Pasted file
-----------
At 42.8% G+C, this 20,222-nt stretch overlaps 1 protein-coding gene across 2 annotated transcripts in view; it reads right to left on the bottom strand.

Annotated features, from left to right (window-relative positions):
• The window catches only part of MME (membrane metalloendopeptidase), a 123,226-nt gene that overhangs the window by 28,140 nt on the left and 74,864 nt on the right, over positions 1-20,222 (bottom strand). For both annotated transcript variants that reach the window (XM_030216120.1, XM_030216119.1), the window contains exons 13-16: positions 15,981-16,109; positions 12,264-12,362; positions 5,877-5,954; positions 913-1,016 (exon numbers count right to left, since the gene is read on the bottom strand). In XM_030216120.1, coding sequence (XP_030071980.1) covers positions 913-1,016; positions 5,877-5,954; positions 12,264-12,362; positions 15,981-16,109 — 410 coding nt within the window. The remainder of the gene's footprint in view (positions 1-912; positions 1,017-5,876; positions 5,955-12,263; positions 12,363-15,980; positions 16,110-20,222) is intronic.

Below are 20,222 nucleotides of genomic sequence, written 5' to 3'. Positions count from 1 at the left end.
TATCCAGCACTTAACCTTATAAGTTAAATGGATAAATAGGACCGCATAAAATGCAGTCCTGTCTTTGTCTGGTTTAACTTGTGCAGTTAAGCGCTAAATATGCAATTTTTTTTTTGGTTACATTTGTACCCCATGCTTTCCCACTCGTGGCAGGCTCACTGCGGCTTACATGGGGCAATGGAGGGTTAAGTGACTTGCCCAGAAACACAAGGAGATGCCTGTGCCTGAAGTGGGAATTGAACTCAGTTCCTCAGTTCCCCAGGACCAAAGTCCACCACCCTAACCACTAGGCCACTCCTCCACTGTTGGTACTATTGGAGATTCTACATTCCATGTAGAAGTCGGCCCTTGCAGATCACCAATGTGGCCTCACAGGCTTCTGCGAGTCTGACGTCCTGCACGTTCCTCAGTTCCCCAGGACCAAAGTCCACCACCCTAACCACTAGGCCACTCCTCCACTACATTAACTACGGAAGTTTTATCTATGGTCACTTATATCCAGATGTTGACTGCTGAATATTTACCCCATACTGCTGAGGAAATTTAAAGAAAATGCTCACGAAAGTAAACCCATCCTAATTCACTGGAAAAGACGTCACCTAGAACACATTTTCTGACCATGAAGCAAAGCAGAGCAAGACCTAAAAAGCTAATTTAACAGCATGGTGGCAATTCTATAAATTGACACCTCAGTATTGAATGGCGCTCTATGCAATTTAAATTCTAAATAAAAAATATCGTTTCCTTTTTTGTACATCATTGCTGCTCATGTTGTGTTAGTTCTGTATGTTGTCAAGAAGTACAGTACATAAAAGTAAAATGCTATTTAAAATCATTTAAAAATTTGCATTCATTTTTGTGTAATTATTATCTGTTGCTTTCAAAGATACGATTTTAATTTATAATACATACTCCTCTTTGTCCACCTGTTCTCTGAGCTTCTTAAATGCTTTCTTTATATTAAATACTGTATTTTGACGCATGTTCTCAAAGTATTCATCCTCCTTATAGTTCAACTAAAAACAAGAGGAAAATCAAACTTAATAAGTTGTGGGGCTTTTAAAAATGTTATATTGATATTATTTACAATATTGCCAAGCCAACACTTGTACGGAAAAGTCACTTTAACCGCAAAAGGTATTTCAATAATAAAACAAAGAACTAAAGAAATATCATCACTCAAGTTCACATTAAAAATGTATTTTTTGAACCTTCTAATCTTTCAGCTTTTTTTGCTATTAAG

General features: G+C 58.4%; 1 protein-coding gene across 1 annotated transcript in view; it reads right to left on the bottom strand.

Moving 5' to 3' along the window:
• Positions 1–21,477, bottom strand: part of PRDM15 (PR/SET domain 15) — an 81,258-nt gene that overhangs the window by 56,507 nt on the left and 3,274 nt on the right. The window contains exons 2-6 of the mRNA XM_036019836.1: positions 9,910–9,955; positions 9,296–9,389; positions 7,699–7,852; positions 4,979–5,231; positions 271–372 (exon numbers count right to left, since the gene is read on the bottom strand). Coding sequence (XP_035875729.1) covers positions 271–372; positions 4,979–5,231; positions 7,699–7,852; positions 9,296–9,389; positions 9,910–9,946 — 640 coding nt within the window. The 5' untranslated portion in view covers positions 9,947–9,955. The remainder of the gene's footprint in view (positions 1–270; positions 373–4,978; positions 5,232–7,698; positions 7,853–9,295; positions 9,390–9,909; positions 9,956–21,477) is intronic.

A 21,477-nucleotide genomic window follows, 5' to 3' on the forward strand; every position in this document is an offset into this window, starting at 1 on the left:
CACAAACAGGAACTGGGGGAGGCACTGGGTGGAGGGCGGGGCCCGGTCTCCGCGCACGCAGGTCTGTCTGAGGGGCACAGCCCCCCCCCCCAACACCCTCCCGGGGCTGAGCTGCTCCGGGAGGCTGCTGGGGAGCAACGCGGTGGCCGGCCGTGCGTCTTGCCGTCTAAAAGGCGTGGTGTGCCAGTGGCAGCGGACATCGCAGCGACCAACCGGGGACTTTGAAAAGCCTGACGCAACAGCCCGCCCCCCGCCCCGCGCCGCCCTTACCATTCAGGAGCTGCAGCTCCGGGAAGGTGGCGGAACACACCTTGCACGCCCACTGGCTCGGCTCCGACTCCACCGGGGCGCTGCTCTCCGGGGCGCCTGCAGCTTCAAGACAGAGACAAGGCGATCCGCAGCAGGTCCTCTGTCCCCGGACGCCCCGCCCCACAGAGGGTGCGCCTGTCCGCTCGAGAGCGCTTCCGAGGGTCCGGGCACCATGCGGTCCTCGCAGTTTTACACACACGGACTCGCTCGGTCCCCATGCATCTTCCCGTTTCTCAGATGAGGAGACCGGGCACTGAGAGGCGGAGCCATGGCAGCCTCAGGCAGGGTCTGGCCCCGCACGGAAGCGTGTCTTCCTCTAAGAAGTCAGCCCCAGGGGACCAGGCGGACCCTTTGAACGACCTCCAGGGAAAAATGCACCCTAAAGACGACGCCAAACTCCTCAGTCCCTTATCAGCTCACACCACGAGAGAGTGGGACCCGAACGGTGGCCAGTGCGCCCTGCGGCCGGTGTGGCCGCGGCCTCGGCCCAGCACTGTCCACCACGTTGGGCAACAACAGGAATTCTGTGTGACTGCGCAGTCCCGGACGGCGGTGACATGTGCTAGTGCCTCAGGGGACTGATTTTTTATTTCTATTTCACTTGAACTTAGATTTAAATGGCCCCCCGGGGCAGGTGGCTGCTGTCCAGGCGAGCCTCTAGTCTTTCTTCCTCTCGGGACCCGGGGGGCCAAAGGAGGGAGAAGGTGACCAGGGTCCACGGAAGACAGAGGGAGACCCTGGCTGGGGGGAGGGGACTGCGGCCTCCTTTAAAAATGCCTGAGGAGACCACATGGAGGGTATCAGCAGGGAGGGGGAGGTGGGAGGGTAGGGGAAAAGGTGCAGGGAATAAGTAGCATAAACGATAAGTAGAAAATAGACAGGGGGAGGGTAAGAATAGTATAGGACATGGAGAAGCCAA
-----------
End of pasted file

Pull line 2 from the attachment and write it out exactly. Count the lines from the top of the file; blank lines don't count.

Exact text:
Annotated features, from left to right (window-relative positions):